## Jump Straight to the Code If you have all the prereqs setup, already you can skip this tutorial and jump straight to the code. The app is on [GitHub]( ## Spin Up Ngrok We are going to be using ngrok to expose our locally running ASP.NET Core application to the internet. After you've installed ngrok, doing so will be as easy as running the command `ngrok http 5000` in your console. That will produce something that looks like this: ![Example of Ngrok running in the terminal]( "Example of Ngrok running in the terminal") > NOTE - this tutorial uses [Kestrel]( for local debugging. If you'd like to use IIS Express instead, please see our [explainer]( - on using ngrok with IIS Express. The critical thing to take note of here is the forwarding URL - in my case, that URL is ``. When you receive a call on your Vonage Number, Vonage will send your application what's called a WebHook, which is just an HTTP GET request, asking for something called a Nexmo Call Control Object (NCCO). Our application will be listening on `/webhooks/answer` so the whole URL I will need will be ``. ## Setup CLI If you've not set up our CLI yet, do so by running the command `vonage config:set --apiKey=API_KEY --apiSecret=API_SECRET` where the API Key and Secret are the API key and secret found on your [account's settings page]( ## Buy a Number and Create Application Now that your CLI is setup, we will purchase a number, create a Vonage Application, and link the number to that application, which will tell Vonage to forward to your app. ### Buy a Number To buy a number, use the following command (substituting your Country ID for `US`) ```sh vonage numbers:search US vonage numbers:buy [NUMBER] [COUNTRYCODE] ``` Type `confirm` to complete the operation; it will output a number that you purchased. ### Create an Application Next, we're going to create an application. The create application command will take two URLs, the answer URL - which will be the number Vonage will send incoming calls to, and the event URL, which will be the URL that Vonage sends events that arise from one of your numbers. Remember to substitute `1976e6d913a7` with whatever the random hash for your ngrok URL is: ```sh vonage apps:create ✔ Application Name … "DTMFInput" ✔ Select App Capabilities › Messages ✔ Create messages webhooks? … yes √ Answer Webhook - URL ... √ Answer Webhook - Method » GET ✔ Status Webhook - URL … ✔ Status Webhook - Method › POST ✔ Allow use of data for AI training? Read data collection disclosure - … yes ``` This operation will respond with an application ID and a private key. Save both of these values. We will only be using the app ID in this tutorial, but you use the private key to authorize your application requests. ### Link the Application Next, we need to link our newly purchased number to our application. Linking our number will tell Vonage to send any calls received on that number to our application's webhook URL. To do this, we will need the application ID that we just received from the create app request - which will look like `e7a25242-77a1-42cd-a32e-09febcb375f4`, and the phone number we just purchased, and we'll run a command that looks like this: ```sh vonage apps:link --number=VONAGE_NUMBER APP_ID ``` ## Build Our App Now that we have ourselves set up and configured, we now have to build our app. Go to your typical source directory in the terminal and run the following command: ```sh dotnet new blazorwasm -ho --no-https -n VonageDotnetTranslator ``` This command will scaffold a Blazor WebAssembly application for you. We are not going to configure SSL, which will make it easier to work with ngrok. It's going to create three csproj files, 1. VonageDotnetTranslator.Client - this is where the WebAssembly is defined - it's going to be the frontend for our application. 2. VonageDotnetTranslator.Server - This will be the .NET core hosted server for our application. This project is where the bulk of what we need to do will happen. 3. VonageDotnetTranslator.Shared - This is the shared data between the client and the server. ## Add NuGet Packages We are going to be using the following NuGet packages for this sample: 1. Vonage 2. Microsoft.aspnetcore.signalr.core 3. Microsoft.CognitiveServices.Speech 4. Microsoft.aspnetcore.signalr.client To install these, first navigate to `VonageDotnetTranslator\Server` in your terminal and run the following commands: ```sh dotnet add package Vonage dotnet add package Microsoft.aspnetcore.signalr.core dotnet add package Microsoft.CognitiveServices.Speech ``` Then, navigate over to `VonageDotnetTranslator\Client` in your terminal and run: ```sh dotnet add package Microsoft.AspNetcore.SignalR.client ``` This command will install all the packages you are going to need. Now open up the VonageDotnetTranslator.sln file in Visual Studio. ## Add a Model We will create a model of data shared between our Client and Server. For this, we're just going to use a single class, which we'll call `Translation`. This class will contain a unique identifier for the call that we are translating, the text of a given translation event, the language spoken, and the language translated. Create a file `Translation.cs` in the shared project and add the following to it: ```csharp public class Translation { public string UUID { get; set; } public string Text { get; set; } public string LanguageSpoken { get; set; } public string LanguageTranslated { get; set; } } ``` ## Add a Translation Hub We are going to be receiving translation events in our frontend using a SignalR connection. To communicate through to our frontend from our backend, we are going to use a Hub connection. To use this, we need to define a Hub in our server. Just add a Hubs folder to our server project, then add a class called `TranslationHub`, make that a public class, and have it inherit from `Microsoft.AspNetCore.SignalR.Hubs`. We don't need any other logic for this class. ## Build our Translator The most complex class in this project is going to be our translator. Which we are going to call the `TranslationEngine`. Let's start by creating a file `TranslationEngine.cs` in our `VonageDotnetTranslator.Server` project. The `TranslationEngine` is going to be handling some underlying system resources. Consequentially, the `TranslationEngine` will implement the `IDisposable` interface to allow us to clean it up after it's finished easily. The Class definition should look like this: ```csharp public class TranslationEngine : IDisposable ``` ### Define Constants We are going to add several constants to this class to get us started. These constants are going to be various metadata about the audio stream we are going to be handling. We are going to be adding a `SAMPLES_PER_SECOND` at 16000, a `BITS_PER_SAMPLE` at 16, a `NUMBER_OF_CHANNELS` at 1, and a `BUFFER_SIZE` at 640 (or 320 * 2). ```csharp const int SAMPLES_PER_SECOND = 16000; const int BITS_PER_SAMPLE = 16; const int NUMBER_OF_CHANNELS = 1; const int BUFFER_SIZE = 320 * 2; ``` ### Add Private Fields The TranslationEngine class has a fair number of moving parts. We will need to define a bunch of private fields. Most of these fields handle the configuration of the translator and speech synthesizer. We have a couple that will handle the meta-data for the translation engine. We'll also have a concurrent queue where we will queue up audio to write back into our call. Regardless the fields will look like this: ```csharp private ConcurrentQueue _audioToWrite = new ConcurrentQueue(); // queue to managed synthesized audio private readonly IConfiguration _config; //Where Azure Subscription Keys will be stored private readonly IHubContext _hub; // Hub connection we'll use to talk to frontend private string _uuid; // Unique ID of the call being translated private string _languageSpoken; // The language being spoken on the call private string _languageTranslated; // The language being translated to private SpeechTranslationConfig _translationConfig; // the configuration for the speech translator private SpeechConfig _speechConfig; // configuration for the speech synthesizer private PushAudioInputStream _inputStream = AudioInputStream.CreatePushStream(AudioStreamFormat.GetWaveFormatPCM(SAMPLES_PER_SECOND, BITS_PER_SAMPLE, NUMBER_OF_CHANNELS)); //Stream for handling audio input to the translator private AudioConfig _audioInput; //configuration for the translation audio private TranslationRecognizer _recognizer; // The translator private SpeechSynthesizer _synthesizer; // The syntheziser, which will turn translated text into audio private AudioOutputStream _audioOutputStream; // Output stream from the synthezier private AudioConfig _outputConfig; // output configuration for the speech syntheizer ``` It requires a bunch of imports, here are the imports I'm using in this class: ```csharp using Microsoft.AspNetCore.Http; using Microsoft.AspNetCore.SignalR; using Microsoft.CognitiveServices.Speech; using Microsoft.CognitiveServices.Speech.Audio; using Microsoft.CognitiveServices.Speech.Translation; using Microsoft.Extensions.Configuration; using Newtonsoft.Json; using VonageDotnetTranslator.Server.Hubs; using VonageDotnetTranslator.Shared; using System; using System.Collections.Concurrent; using System.Diagnostics; using System.Net.WebSockets; using System.Threading; using System.Threading.Tasks; ``` ### Add Constructor We are going to have a single constructor for this class. It's going to be getting two dependency injection type items from the middleware. An `IConfiguration` object, this is where we will store the Azure Credentials from our Cognitive Services resource and an `IHubContext` object, which we will be using to communicate with our frontend. We will assign these to the appropriate class fields, and then we will also construct some configurations and streams for our audio. ```csharp public TranslationEngine(IConfiguration config, IHubContext hub) { _hub = hub; _config = config; _translationConfig = SpeechTranslationConfig.FromSubscription( _config["SUBSCRIPTION_KEY"], _config["REGION"]); _speechConfig = SpeechTranslationConfig.FromSubscription( _config["SUBSCRIPTION_KEY"], _config["REGION"]); _audioInput = AudioConfig.FromStreamInput(_inputStream); _audioOutputStream = AudioOutputStream.CreatePullStream(); _outputConfig = AudioConfig.FromStreamOutput(_audioOutputStream); } ``` ### Handle Translation Recognition We will now need to add an event to handle translation recognition events. Whenever our translator translates a part of speech, it will fire this event. We'll pull the translation out of the recognition event. Then it is fed through our `SpeechSynthesizer` to pull out audio to playback to our user over the call. We will then build a `Translation` object from the translated text and send that to all of our Clients listening to the hub. Finally, we will enqueue the synthesized audio into the queue we created earlier. ```csharp private void RecognizerRecognized(object sender, TranslationRecognitionEventArgs e) { var translationLanguage = _languageTranslated.Split("-")[0]; var translation = e.Result.Translations[translationLanguage].ToString(); Trace.WriteLine("Recognized: " + translation); var ttsAudio = _synthesizer.SpeakTextAsync(translation).Result.AudioData; var translationResult = new Translation { LanguageSpoken = _languageSpoken, LanguageTranslated = _languageTranslated, Text = translation, UUID = _uuid }; _hub.Clients.All.SendAsync("receiveTranslation", translationResult); _audioToWrite.Enqueue(ttsAudio); } ``` ### Start the Translator and Synthesizer When we receive a call, we are going to startup our translator and synthesizer. We will register our `RecognizerRecognized` event with the translator and let everything startup continuously. Since we are using an input stream to feed audio into our translator, this will continually push out translation events after a particular time has elapsed, or the translator detects a break in speech. ```csharp private async Task StartSpeechTranslationEngine(string recognitionLanguage, string targetLanguage) { _translationConfig.SpeechRecognitionLanguage = recognitionLanguage; _translationConfig.AddTargetLanguage(targetLanguage); _speechConfig.SpeechRecognitionLanguage = targetLanguage; _speechConfig.SpeechSynthesisLanguage = targetLanguage; _synthesizer = new SpeechSynthesizer(_speechConfig, _outputConfig); _recognizer = new TranslationRecognizer(_translationConfig, _audioInput); _recognizer.Recognized += RecognizerRecognized; await _recognizer.StartContinuousRecognitionAsync(); } ``` ### Stop Translation We will need a method to stop the translation engine. This method will deregister our `RecognizerRecognized` event from the `_recognizer` and call the `StopContinuousRecognitionAsync` on the recognizer close it out. This method can take several seconds to close down, which is why we do it asynchronously. ```csharp private async Task StopTranscriptionEngine() { if (_recognizer != null) { _recognizer.Recognized -= RecognizerRecognized; await _recognizer.StopContinuousRecognitionAsync(); } } ``` ### Main Processing Loop We will be receiving audio from our calls on a WebSocket, which means we will continually be reading audio off the WebSocket. Then, whenever we get translations, we will be taking the synthesized audio from our `SpeechSynthesizer` and writing it back over the WebSocket so that the caller can hear the translation. This process will happen in one main loop that continues to read messages off the WebSocket until we see a close status. Notably, the first message we receive from the WebSocket will be UTF-8 encoded JSON corresponding to the `Headers` that we will later pass back to the Vonage Voice API when we ask it to make the WebSocket for us. That `Headers` will contain a `Translation` object that we defined in our shared project, so we will deserialize the JSON into a `Translation` object and use the metadata from that to spin up our TranslationEngine. ```csharp public async Task ReceiveAudioOnWebSocket(HttpContext context, WebSocket webSocket) { var buffer = new byte[BUFFER_SIZE]; try { WebSocketReceiveResult result = await webSocket.ReceiveAsync(new ArraySegment(buffer), CancellationToken.None); var config = JsonConvert.DeserializeObject(System.Text.Encoding.Default.GetString(buffer)); _uuid = config.UUID; await StartSpeechTranslationEngine(config.LanguageSpoken, config.LanguageTranslated); _languageSpoken = config.LanguageSpoken; _languageTranslated = config.LanguageTranslated; while (!result.CloseStatus.HasValue) { byte[] audio; while (_audioToWrite.TryDequeue(out audio)) { const int bufferSize = 640; for (var i = 0; i + bufferSize < audio.Length; i += bufferSize) { var audioToSend = audio[i..(i + bufferSize)]; var endOfMessage = audio.Length > (bufferSize + i); await webSocket.SendAsync(new ArraySegment(audioToSend, 0, bufferSize), WebSocketMessageType.Binary, endOfMessage, CancellationToken.None); } } result = await webSocket.ReceiveAsync(new ArraySegment(buffer), CancellationToken.None); _inputStream.Write(buffer); } await webSocket.CloseAsync(result.CloseStatus.Value, result.CloseStatusDescription, CancellationToken.None); } catch (Exception e) { Trace.WriteLine(e.ToString()); } finally { await StopTranscriptionEngine(); } } ``` ### Dispose of Everything Finally, we will be good memory citizens and dispose of all the unmanaged resources we accessed during our translation when this object is destroyed. ```csharp public void Dispose() { _inputStream.Dispose(); _audioInput.Dispose(); _recognizer.Dispose(); _synthesizer.Dispose(); _audioOutputStream.Dispose(); } ``` ## Add a Voice Controller It's all downhill from here. For now, we will add an empty API controller called `VoiceController` to our `Controllers` folder. Here, we are going to add a single route called `Answer`. The endpoint will be `/webhooks/answer`. This method will be a GET request called when your Vonage API number receives a call. It will create a Nexmo Call Control Object (NCCO) telling Vonage to build a WebSocket to our server. As we noted earlier, we will pass a `Translation` object through the Headers of this object, which will tell us on the other side how to handle the translation. We'll take this NCCO and return it's JSON to Vonage to tell it how to handle the request. ```csharp [Route("/webhooks/answer")] [HttpGet] public ActionResult Answer() { var host = Request.Host.ToString(); var webSocketAction = new ConnectAction() { Endpoint = new[] { new WebsocketEndpoint() { Uri = $"ws://{host}/ws", ContentType="audio/l16;rate=16000", Headers = new Translation { UUID = Request.Query["uuid"].ToString(), LanguageSpoken = "en-US", LanguageTranslated = "es-MX" } } } }; var ncco = new Ncco(webSocketAction); return Ok(ncco.ToString()); } ``` ## Configure Middleware Now that we have a controller, the final thing to do in the Server portion of our app is to configure the app's middleware. Open `Startup.cs`. ### ConfigureServices Inside the `ConfigureServices` method add a call to add SignalR: ```csharp services.AddSignalR(); ``` ### app.UseEndpoints Next, we will have to make some significant modifications to the `app.UseEndpoints` call in the `Configure` method. First, we will define a route to our hub at `/TranslationHub` that our clients will be able to use: ```csharp endpoints.MapHub("/TranslationHub"); ``` Next, we will set up the WebSocket options to handle the appropriately sized messages from Vonage based on the 16khz linear PCM encoding we are using: ```csharp var webSocketOptions = new WebSocketOptions() { KeepAliveInterval = TimeSpan.FromSeconds(120), ReceiveBufferSize = 640 }; app.UseWebSockets(webSocketOptions); ``` Finally, we will define a direct route to our WebSockets in the `app.UseEndpoints` delegate. This route will pull the HubContext for our `TranslationHub`, upgrade the WebSocket, and startup our Translation engine with the hub, configuration, WebSocket, and httpContext that it needs to get going. ```csharp endpoints.Map("/ws", async (context) => { if (context.WebSockets.IsWebSocketRequest) { var hub = (IHubContext)app.ApplicationServices.GetService(typeof(IHubContext)); WebSocket webSocket = await context.WebSockets.AcceptWebSocketAsync(); using (var engine = new TranslationEngine(Configuration, hub)) { await engine.ReceiveAudioOnWebSocket(context, webSocket); } } else { context.Response.StatusCode = 400; } }); ``` ## Build our Frontend The last thing we are going to need to do is to build out our frontend. Ironically this is the easy part of this exercise in the `VonageDotnetTranslator.Client` project add a new Razor Component to the `Pages` folder called `TranslationComponent.razor`. This file is where we are going to define our frontend logic. ### Pull in Dependencies We are going to pull in the dependencies that we need to work with this translation component. These dependencies will include the SignalR Client, the Shared Project we've been using, as well as injecting a `NavigationManager` (to help with routing), and finally implementing IDisposable: ```csharp @using Microsoft.AspNetCore.SignalR.Client @using VonageDotnetTranslator.Shared @inject NavigationManager NavigationManager @implements IDisposable ``` ### Add Code to Update Translations Next, in the `@code` block, we will define a dictionary to hold all the translations that we will get from our server in, and we will have a `HubConnection`. In `OnInitializedAsync`, we will build our `HubConnection`, pointing it back to our `/TranslationHub` route defined in the middleware. Then whenever the `receiveTranslation` event fires (this is the event we are sending when a translation happens), we will update our Translation dictionary. If the `UUID` for the call is already in the dictionary, we will concatenate the translation text to the current translation's text. Otherwise, we'll add a new translation object. Then we will start up the Hub Connection and add a couple of extra methods to manage the connection and clean up when done. ```csharp @code { private Dictionary _translations = new Dictionary(); private HubConnection _hubConnection; protected override async Task OnInitializedAsync() { _hubConnection = new HubConnectionBuilder() .WithUrl(NavigationManager.ToAbsoluteUri("/TranslationHub")) .Build(); _hubConnection.On("receiveTranslation", (translation) => { if (_translations.ContainsKey(translation.UUID)) { _translations[translation.UUID].Text += translation.Text; } else { _translations.Add(translation.UUID, translation); } StateHasChanged(); }); await _hubConnection.StartAsync(); } public bool IsConnected => _hubConnection.State == HubConnectionState.Connected; public void Dispose() { _ = _hubConnection.DisposeAsync(); } } ``` ### Add our View Next, we'll add a Table that will contain all of our translations. That table will have headers corresponding to the `Translation` object's properties, and we will populate it directly from our `_translations` collection. ```html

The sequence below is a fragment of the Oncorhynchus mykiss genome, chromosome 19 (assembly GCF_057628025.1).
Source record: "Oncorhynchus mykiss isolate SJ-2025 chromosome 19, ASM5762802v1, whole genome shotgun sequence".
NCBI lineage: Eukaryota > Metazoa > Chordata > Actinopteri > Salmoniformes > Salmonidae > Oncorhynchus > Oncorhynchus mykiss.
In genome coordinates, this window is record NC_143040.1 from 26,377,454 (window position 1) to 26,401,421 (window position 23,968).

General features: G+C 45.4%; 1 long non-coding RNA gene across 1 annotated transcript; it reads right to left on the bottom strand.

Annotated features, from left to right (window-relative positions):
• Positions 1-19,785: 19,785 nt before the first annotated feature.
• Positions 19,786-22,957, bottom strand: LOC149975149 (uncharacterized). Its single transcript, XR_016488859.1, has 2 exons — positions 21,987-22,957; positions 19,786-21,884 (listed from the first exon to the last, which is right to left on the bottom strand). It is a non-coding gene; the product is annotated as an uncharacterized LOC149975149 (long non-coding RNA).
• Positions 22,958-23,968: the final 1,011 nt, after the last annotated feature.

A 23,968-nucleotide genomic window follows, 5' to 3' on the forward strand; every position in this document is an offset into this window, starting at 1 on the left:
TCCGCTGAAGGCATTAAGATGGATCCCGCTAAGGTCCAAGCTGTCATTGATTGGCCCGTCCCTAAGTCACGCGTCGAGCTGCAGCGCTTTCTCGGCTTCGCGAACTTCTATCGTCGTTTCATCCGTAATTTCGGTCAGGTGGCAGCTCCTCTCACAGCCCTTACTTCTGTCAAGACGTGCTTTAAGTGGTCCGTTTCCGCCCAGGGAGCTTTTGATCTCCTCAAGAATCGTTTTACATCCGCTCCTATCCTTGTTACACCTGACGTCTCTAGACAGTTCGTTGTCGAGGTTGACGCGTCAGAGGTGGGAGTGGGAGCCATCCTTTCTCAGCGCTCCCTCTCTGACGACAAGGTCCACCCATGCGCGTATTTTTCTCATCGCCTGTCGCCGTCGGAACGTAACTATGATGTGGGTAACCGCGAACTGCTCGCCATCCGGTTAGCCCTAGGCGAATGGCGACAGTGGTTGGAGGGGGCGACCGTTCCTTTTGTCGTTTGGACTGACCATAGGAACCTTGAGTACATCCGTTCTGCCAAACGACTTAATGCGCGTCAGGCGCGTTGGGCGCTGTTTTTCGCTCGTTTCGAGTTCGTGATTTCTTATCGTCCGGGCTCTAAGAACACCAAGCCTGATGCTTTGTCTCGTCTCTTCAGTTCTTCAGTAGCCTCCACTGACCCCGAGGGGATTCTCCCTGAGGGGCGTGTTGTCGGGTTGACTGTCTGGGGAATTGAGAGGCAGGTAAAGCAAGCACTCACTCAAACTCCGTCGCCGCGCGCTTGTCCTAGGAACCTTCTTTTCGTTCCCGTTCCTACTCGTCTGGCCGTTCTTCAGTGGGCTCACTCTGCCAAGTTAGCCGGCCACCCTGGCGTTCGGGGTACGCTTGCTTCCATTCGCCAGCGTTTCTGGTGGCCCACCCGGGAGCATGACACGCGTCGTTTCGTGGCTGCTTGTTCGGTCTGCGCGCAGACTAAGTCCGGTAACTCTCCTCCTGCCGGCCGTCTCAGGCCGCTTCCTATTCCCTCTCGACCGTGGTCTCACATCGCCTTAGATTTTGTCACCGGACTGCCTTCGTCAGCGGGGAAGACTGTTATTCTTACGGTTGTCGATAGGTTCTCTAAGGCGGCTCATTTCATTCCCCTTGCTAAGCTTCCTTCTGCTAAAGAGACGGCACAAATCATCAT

@foreach (var translation in _translations.Values) { }
Uuid Language Spoken Language Translated To Text
@translation.UUID @translation.LanguageSpoken @translation.LanguageTranslated @translation.Text

### Add to Index

The final thing to do is add the `TranslationComponent` to the `index.razor` file. To do this, open `Index.razor`, remove its contents, other than the `@page` directive, and add:

## Configure the App

The last thing to do is add the two Azure Configuration items to the `VonageDotnetTranslation.Server/appsettings.json` file. Add two fields to the base object, `SUBSCRIPTION_KEY` and `REGION`, and set them to your subscription key and region.

## Test

That's all you need to do to build your speech translator! Now all that's left to do is test it outrun the app from the `VonageDotnetTranslation/Server` directory with `dotnet run` or use f5 or the play button.

> Note - If you are using IIS Express, you will need to consult our guide for using [ngrok with IIS Express](

In our `VoiceController` we've set the translation language to Spanish, and the spoken language to US English - you can change this easily - see the [supported languages]( docs for which languages Azure supports.

## Pushing Further

The WebSockets enable all sorts of powerful use cases when combined with the Azure Cognitive Services. In addition to translations, you can also do regular transcription or even sentiment analysis! The Vonage APIs enable all sorts of highly flexible and relatively easy to build integrations with PSTN and VoIP.

## Resources

* The source for this demo is in [GitHub](